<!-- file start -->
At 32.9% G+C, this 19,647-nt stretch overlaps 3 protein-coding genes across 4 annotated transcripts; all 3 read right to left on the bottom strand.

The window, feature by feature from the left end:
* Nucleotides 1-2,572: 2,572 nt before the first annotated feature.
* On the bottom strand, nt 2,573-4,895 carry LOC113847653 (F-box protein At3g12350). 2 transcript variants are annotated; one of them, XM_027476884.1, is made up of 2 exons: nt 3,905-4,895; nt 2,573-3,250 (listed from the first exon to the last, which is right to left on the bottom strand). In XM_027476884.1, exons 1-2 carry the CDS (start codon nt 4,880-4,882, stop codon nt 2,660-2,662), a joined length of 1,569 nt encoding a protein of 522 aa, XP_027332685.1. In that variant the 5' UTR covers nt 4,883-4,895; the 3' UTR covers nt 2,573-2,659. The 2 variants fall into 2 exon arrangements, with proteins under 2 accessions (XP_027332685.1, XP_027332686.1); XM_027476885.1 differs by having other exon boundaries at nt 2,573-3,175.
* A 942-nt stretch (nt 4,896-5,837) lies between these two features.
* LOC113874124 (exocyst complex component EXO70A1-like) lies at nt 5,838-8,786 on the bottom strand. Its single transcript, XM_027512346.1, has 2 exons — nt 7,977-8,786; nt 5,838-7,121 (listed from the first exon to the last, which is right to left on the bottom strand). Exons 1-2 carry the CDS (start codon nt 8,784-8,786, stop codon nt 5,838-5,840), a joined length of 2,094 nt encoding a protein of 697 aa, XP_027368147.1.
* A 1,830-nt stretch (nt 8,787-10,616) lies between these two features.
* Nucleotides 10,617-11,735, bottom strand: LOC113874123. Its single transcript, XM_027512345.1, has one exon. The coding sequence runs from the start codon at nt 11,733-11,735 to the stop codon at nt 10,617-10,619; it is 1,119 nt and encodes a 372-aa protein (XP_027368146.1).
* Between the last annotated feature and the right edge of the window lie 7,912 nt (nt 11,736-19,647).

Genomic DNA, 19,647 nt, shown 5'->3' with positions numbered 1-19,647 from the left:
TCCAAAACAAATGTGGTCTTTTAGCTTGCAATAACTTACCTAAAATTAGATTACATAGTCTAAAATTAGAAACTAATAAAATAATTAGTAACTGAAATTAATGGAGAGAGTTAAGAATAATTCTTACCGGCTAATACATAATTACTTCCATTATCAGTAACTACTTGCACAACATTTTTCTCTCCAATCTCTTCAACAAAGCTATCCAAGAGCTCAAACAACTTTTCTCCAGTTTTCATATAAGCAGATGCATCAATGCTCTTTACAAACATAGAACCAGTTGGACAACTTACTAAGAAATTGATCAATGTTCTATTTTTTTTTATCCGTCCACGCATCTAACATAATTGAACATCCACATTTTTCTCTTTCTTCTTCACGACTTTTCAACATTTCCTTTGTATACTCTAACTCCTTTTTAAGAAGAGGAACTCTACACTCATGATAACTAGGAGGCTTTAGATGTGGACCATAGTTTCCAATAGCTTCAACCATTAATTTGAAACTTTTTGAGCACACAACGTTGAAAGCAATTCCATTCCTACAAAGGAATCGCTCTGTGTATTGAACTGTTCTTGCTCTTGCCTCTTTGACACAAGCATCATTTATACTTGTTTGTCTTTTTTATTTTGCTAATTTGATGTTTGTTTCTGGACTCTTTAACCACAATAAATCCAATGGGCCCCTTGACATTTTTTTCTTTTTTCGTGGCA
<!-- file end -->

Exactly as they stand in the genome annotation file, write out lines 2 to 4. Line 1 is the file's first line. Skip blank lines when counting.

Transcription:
The window, feature by feature from the left end:
* Nucleotides 1-2,572: 2,572 nt before the first annotated feature.
* On the bottom strand, nt 2,573-4,895 carry LOC113847653 (F-box protein At3g12350). 2 transcript variants are annotated; one of them, XM_027476884.1, is made up of 2 exons: nt 3,905-4,895; nt 2,573-3,250 (listed from the first exon to the last, which is right to left on the bottom strand). In XM_027476884.1, exons 1-2 carry the CDS (start codon nt 4,880-4,882, stop codon nt 2,660-2,662), a joined length of 1,569 nt encoding a protein of 522 aa, XP_027332685.1. In that variant the 5' UTR covers nt 4,883-4,895; the 3' UTR covers nt 2,573-2,659. The 2 variants fall into 2 exon arrangements, with proteins under 2 accessions (XP_027332685.1, XP_027332686.1); XM_027476885.1 differs by having other exon boundaries at nt 2,573-3,175.